The fund will target productions that bring benefits to the Scottish film sector and economy.
In what Creative Scotland’s Director of Film & Media, Natalie Usher, is describing as “a really fantastic offering,” the new Scottish $2.7m (£1.75m) Production Growth Fund (PGF) has launched and is open for applications today.
“It is a fund that will be attractive to feature film and high-end TV drama productions that will be accessing the UK tax credits,” Usher told ScreenDaily.
“What we are trying to do is bring bigger productions here and to hold on to productions from Scottish-based producers who might otherwise go to other nations or parts of the UK.”
Investments from the PGF are non-recoupable and will reward productions that bring benefits to the Scottish film sector and economy.
A total of £750,000 is available for the period until March 31 2016 and a further £1m is earmarked for 2016/17.
The maximum any production can receive from the PGF is £500,000 - and the minimum is £250,000.
The PGF is just the latest in a series of recent measures to boost film-making in Scotland. It can be used alongside such other schemes and incentives as the recently launched £2m Tax Credit Advance Facility (which offers loans against the proceeds of the UK Film, High-End TV and Animation Tax Credits) and the £4m National Lottery Film Fund. Recce funding is also available.
Several major productions have been in Scotland recently. These include Jason Connery’s period drama, Tommy’s Honour, starring Peter Mullan as Old Tom Morris, the legendary golf course designer and greenskeeper for the Royal and Ancient Golf Club in St Andrews. (Timeless is handling sales.)
Gillies Mackinnon’s remake of Ealing classic comedy Whisky Galore, scripted by revered playwright Peter McDougall (A Sense Of Freedom, Just A Boy’s Game) and starring Eddie Izzard, Gregor Fisher, John Sessions and James Cosmo, has also been shooting.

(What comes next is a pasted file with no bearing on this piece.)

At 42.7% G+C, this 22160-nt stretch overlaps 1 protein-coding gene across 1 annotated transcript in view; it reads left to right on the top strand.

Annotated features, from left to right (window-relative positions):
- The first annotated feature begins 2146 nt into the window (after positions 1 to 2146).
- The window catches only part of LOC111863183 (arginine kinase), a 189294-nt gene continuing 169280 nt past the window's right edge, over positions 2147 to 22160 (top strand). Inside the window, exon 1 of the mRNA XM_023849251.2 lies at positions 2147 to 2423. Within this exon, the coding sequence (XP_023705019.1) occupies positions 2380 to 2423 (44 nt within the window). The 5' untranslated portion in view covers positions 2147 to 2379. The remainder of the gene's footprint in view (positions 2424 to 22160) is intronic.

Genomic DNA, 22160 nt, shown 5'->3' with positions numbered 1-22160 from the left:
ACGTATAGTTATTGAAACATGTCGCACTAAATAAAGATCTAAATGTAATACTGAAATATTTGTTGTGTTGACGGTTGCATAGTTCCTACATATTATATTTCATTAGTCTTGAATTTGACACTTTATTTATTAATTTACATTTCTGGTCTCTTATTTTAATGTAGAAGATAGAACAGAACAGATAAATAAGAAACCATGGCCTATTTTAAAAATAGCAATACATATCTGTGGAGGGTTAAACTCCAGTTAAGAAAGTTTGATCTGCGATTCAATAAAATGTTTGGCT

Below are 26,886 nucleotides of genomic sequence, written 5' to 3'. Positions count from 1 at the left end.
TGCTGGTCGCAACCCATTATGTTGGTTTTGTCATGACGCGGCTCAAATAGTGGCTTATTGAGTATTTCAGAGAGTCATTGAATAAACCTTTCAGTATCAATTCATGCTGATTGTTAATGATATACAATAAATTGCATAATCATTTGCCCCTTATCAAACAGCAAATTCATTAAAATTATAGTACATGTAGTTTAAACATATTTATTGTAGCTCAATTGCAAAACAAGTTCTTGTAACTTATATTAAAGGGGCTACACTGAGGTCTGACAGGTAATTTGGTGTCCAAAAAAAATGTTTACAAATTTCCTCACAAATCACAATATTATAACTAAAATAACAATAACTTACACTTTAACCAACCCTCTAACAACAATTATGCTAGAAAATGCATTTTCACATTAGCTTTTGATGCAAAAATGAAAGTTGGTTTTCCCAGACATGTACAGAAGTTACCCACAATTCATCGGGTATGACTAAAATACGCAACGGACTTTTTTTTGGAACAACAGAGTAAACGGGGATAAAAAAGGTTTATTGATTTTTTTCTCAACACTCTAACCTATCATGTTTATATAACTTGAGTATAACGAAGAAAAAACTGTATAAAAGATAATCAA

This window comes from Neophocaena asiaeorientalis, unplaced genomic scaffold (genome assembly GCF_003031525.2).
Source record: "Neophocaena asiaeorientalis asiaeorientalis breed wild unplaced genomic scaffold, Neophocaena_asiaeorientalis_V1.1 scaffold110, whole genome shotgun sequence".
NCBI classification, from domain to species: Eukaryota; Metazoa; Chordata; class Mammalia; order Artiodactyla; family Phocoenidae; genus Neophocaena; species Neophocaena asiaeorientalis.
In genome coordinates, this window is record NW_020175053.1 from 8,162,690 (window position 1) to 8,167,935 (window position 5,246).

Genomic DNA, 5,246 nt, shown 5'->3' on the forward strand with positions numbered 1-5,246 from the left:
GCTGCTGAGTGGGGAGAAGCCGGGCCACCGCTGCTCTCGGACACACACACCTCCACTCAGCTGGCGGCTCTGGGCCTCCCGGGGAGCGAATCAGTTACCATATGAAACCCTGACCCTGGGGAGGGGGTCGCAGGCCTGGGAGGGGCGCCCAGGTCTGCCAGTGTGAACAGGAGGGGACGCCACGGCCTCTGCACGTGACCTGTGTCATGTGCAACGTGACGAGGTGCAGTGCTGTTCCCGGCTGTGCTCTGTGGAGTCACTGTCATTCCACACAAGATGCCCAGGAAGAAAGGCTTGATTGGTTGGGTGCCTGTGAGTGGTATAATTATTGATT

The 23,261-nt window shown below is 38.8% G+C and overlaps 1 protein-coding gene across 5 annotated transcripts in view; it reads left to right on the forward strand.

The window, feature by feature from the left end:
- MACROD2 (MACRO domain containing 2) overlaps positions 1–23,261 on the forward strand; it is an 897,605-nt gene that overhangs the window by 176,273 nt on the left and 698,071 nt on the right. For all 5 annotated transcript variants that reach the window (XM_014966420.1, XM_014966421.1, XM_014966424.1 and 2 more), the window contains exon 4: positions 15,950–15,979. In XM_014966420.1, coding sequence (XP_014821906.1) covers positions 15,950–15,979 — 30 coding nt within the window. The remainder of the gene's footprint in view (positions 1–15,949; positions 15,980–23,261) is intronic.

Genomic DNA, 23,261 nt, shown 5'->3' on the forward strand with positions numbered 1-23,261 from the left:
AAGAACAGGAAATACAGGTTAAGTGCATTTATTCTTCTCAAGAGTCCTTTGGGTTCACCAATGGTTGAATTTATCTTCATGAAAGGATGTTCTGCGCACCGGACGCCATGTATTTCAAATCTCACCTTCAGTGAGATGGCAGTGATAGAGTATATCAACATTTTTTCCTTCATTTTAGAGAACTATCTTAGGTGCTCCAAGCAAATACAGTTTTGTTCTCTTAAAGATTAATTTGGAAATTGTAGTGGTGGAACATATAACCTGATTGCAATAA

Other recent productions to have come to Scotland include Philip John’s Moon Dogs, Steven Spielberg’s The BFG and Guy Ritchie’s Knights Of The Roundtable: King Arthur.
Major television productions include Sony Starz’s Outlander, recurring Gaelic drama series Bannan (the first drama series to be commissioned for BBC ALBA), BBC One’s four-part drama One Of Us and three-part drama The Secret Agent.
The news that the PGF is open for applications comes as moves to establish a “sustainable screen studio facility” continue to pick up momentum. A proposal from a private sector developer is now at an advanced stage of consideration by Scottish Enterprise, on behalf of the Film Studio Delivery Group (comprising Scottish Government, Creative Scotland and Scottish Enterprise).
It is yet to be decided whether the PGF will continue beyond 2016-2017. “At the moment, that is what we have got,” Usher said of the £1.75m available over the next 18 months. However, if the PGF brings the expected benefits, it is hoped that the funding from the Scottish Government will be renewed.
It has emerged that further channels are also being investigated to increase content production funding. Creative Scotland is commissioning a scoping study designed to analyse the potential for using European Structural Funds managed by the European Union.
“We know Scotland’s screen sector has the talent and skills to deliver world-class films and attract major productions. But we recognise we need to do more to support the sector if we are to deliver on our high ambitions. Working with our partners we are committed to doing exactly that,” commented Fiona Hyslop: Cabinet Secretary for Culture, Europe and External Affairs in the Scottish Government.